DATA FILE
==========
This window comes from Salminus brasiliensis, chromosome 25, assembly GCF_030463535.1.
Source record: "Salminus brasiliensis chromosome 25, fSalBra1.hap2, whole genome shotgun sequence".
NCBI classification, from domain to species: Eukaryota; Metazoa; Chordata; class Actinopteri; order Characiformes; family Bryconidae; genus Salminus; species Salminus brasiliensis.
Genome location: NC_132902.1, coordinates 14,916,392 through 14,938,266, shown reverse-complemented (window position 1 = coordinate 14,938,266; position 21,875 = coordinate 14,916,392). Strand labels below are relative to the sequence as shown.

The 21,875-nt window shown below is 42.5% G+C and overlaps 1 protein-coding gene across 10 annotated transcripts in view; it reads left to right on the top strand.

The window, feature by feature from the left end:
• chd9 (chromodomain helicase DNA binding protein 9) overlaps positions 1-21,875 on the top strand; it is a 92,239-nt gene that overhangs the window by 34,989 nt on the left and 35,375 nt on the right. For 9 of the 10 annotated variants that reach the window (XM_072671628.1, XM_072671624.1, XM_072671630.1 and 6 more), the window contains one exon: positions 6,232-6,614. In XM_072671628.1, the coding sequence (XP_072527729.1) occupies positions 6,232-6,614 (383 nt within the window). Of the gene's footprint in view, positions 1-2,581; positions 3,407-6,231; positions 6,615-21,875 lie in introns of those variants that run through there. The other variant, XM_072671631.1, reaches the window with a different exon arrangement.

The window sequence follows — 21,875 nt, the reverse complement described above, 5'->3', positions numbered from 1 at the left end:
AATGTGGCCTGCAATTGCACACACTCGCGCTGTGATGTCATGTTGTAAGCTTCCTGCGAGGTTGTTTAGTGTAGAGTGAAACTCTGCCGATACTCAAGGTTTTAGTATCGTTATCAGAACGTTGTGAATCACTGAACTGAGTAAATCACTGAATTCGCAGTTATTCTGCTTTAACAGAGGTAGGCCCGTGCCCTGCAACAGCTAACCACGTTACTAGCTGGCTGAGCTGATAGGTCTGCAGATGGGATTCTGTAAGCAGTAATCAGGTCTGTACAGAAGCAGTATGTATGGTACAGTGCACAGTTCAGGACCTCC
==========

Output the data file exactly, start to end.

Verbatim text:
This window comes from Salminus brasiliensis, chromosome 25, assembly GCF_030463535.1.
Source record: "Salminus brasiliensis chromosome 25, fSalBra1.hap2, whole genome shotgun sequence".
NCBI classification, from domain to species: Eukaryota; Metazoa; Chordata; class Actinopteri; order Characiformes; family Bryconidae; genus Salminus; species Salminus brasiliensis.
Genome location: NC_132902.1, coordinates 14,916,392 through 14,938,266, shown reverse-complemented (window position 1 = coordinate 14,938,266; position 21,875 = coordinate 14,916,392). Strand labels below are relative to the sequence as shown.

The 21,875-nt window shown below is 42.5% G+C and overlaps 1 protein-coding gene across 10 annotated transcripts in view; it reads left to right on the top strand.

The window, feature by feature from the left end:
• chd9 (chromodomain helicase DNA binding protein 9) overlaps positions 1-21,875 on the top strand; it is a 92,239-nt gene that overhangs the window by 34,989 nt on the left and 35,375 nt on the right. For 9 of the 10 annotated variants that reach the window (XM_072671628.1, XM_072671624.1, XM_072671630.1 and 6 more), the window contains one exon: positions 6,232-6,614. In XM_072671628.1, the coding sequence (XP_072527729.1) occupies positions 6,232-6,614 (383 nt within the window). Of the gene's footprint in view, positions 1-2,581; positions 3,407-6,231; positions 6,615-21,875 lie in introns of those variants that run through there. The other variant, XM_072671631.1, reaches the window with a different exon arrangement.

The window sequence follows — 21,875 nt, the reverse complement described above, 5'->3', positions numbered from 1 at the left end:
AATGTGGCCTGCAATTGCACACACTCGCGCTGTGATGTCATGTTGTAAGCTTCCTGCGAGGTTGTTTAGTGTAGAGTGAAACTCTGCCGATACTCAAGGTTTTAGTATCGTTATCAGAACGTTGTGAATCACTGAACTGAGTAAATCACTGAATTCGCAGTTATTCTGCTTTAACAGAGGTAGGCCCGTGCCCTGCAACAGCTAACCACGTTACTAGCTGGCTGAGCTGATAGGTCTGCAGATGGGATTCTGTAAGCAGTAATCAGGTCTGTACAGAAGCAGTATGTATGGTACAGTGCACAGTTCAGGACCTCC